Whether or not you were wearing seatbelts in a vehicle accident affects your personal injury case in Pennsylvania. Not wearing seatbelts is considered negligent and affects the value of your accident claim under the state's comparative negligence law. The comparative negligence law can be found in 42 Pa. Cons. Stat. § 7102, amended in 2011 as the Fair Share Act.
Additionally, not wearing a seat belt is against Pennsylvania’s seatbelt law. The law mandates that all drivers, front-seat passengers, and children aged eight to 17 use seat belts.
Pennsylvania follows the doctrine of comparative negligence. This means if you were not wearing a seatbelt when involved in a crash, you failed to exercise the degree of care needed to avoid a foreseeable injury accident. However, determining who is at fault and if there is negligence involved not black and white. In many collisions, both drivers were negligent and thus share responsibility for harm sustained by the victim(s). Put another way, a plaintiff recovers compensation according to their degree of fault.
Not wearing a seatbelt is not necessarily negligence under Pennsylvania comparative fault rules, and evidence that a plaintiff did not wear a seatbelt cannot be used at trial. This is something that you need to discuss with your personal injury attorney at Melaragno, Placidi & Parini.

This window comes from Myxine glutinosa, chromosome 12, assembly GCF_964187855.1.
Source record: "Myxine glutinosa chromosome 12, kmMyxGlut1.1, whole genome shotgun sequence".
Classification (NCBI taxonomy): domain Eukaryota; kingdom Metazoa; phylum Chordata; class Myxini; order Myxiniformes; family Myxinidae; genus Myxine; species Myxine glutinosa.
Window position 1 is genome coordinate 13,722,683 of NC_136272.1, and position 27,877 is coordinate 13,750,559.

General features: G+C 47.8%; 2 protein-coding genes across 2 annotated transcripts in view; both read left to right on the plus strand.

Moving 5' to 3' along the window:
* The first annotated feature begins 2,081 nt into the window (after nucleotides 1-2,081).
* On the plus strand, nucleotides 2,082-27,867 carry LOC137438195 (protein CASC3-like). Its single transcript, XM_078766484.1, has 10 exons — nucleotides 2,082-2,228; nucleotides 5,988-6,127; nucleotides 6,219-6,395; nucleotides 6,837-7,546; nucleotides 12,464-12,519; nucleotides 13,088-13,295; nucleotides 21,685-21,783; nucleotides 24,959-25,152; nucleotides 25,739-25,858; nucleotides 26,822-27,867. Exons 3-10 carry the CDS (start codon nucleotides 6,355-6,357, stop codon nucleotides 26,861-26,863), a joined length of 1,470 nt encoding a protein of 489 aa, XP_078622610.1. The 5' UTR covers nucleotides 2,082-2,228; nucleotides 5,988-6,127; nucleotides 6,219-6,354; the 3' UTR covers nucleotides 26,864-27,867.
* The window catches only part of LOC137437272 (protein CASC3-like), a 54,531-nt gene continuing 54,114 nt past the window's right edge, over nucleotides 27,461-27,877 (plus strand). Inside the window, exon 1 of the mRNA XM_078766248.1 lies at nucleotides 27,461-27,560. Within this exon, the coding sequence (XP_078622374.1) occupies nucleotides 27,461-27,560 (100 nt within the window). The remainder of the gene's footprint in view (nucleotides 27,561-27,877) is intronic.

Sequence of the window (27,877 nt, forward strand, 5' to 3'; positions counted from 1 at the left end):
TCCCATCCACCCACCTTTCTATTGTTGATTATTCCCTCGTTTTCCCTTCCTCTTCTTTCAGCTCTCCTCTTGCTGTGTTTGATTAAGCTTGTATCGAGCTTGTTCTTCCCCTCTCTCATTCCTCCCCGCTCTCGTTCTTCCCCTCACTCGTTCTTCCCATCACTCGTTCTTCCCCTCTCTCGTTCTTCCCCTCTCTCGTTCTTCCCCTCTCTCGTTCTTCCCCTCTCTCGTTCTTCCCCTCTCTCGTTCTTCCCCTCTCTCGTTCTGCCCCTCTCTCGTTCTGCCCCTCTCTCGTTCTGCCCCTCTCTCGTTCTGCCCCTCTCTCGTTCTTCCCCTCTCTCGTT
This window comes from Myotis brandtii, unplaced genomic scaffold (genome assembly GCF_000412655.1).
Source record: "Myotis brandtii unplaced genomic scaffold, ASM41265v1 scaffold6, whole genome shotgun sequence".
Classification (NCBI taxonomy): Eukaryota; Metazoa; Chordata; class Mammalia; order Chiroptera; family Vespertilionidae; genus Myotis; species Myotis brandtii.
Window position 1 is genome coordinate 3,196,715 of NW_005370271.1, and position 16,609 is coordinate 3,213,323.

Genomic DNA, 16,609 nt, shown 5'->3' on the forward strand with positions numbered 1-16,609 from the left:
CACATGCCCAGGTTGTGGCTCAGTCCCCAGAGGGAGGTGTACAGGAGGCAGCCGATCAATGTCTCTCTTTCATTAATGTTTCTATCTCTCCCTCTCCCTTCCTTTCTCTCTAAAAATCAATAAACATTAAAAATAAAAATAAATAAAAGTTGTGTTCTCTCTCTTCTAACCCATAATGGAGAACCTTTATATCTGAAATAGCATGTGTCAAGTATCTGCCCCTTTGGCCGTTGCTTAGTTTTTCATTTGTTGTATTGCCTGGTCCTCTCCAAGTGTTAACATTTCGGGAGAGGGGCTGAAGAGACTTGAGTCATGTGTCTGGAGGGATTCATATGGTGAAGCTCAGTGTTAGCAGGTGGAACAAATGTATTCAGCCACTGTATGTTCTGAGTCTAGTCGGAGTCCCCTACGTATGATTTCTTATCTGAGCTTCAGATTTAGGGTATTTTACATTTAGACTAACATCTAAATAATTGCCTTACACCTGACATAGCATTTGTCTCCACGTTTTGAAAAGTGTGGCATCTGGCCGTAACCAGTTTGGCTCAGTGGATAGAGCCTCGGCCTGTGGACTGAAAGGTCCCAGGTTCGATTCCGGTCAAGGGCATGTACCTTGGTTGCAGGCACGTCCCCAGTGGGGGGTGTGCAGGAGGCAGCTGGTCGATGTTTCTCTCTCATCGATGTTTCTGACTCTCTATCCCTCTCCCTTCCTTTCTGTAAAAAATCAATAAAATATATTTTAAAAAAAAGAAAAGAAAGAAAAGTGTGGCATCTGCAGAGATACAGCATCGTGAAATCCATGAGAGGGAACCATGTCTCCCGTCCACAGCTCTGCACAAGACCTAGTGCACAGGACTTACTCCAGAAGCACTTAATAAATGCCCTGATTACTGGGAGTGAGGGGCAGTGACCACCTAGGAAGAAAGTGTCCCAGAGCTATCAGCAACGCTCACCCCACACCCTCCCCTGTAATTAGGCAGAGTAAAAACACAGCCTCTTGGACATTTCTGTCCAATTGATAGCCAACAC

A negligent driver in a car accident can use a seatbelt defense by stating the victim deliberately failed to wear a seatbelt. The defendant negligent party attempts to reduce the amount of compensation arguing that any injuries would have been less serious if you had worn a seatbelt. This defense may be used to reduce the amount of compensation paid for lost wages, or pain and suffering.
There is no question that seat belts do save lives. They keep passengers in place as opposed to being ejected from the vehicle on impact – which is almost always deadly. Seat belts work well with airbags, as they are not enough to protect you. The fact is, airbags can kill or seriously injure you if you are not wearing a seat belt. Seat belts work when they are worn appropriately as recommended by the manufacturer.
The comparative negligence law means accident survivors may seek compensation even if their actions contributed to the crash. To strike a fair balance, the law states that the victim's compensation is reduced in proportion to his or her degree of fault for the wreck.
An example would be if a victim was 20 percent at fault for a crash, any compensation awarded would be reduced by 20 percent. However, if the victim's negligence is more than 50 percent, the plaintiff cannot recover compensation. All drivers have to exercise reasonable care when behind the wheel. If that does not happen and a driver's conduct results in a crash, that driver may be negligent.
Being involved in a motor vehicle accident can be complicated, confusing, and painful. Let Melaragno, Placidi & Parini help you navigate the legal system. We've got your back.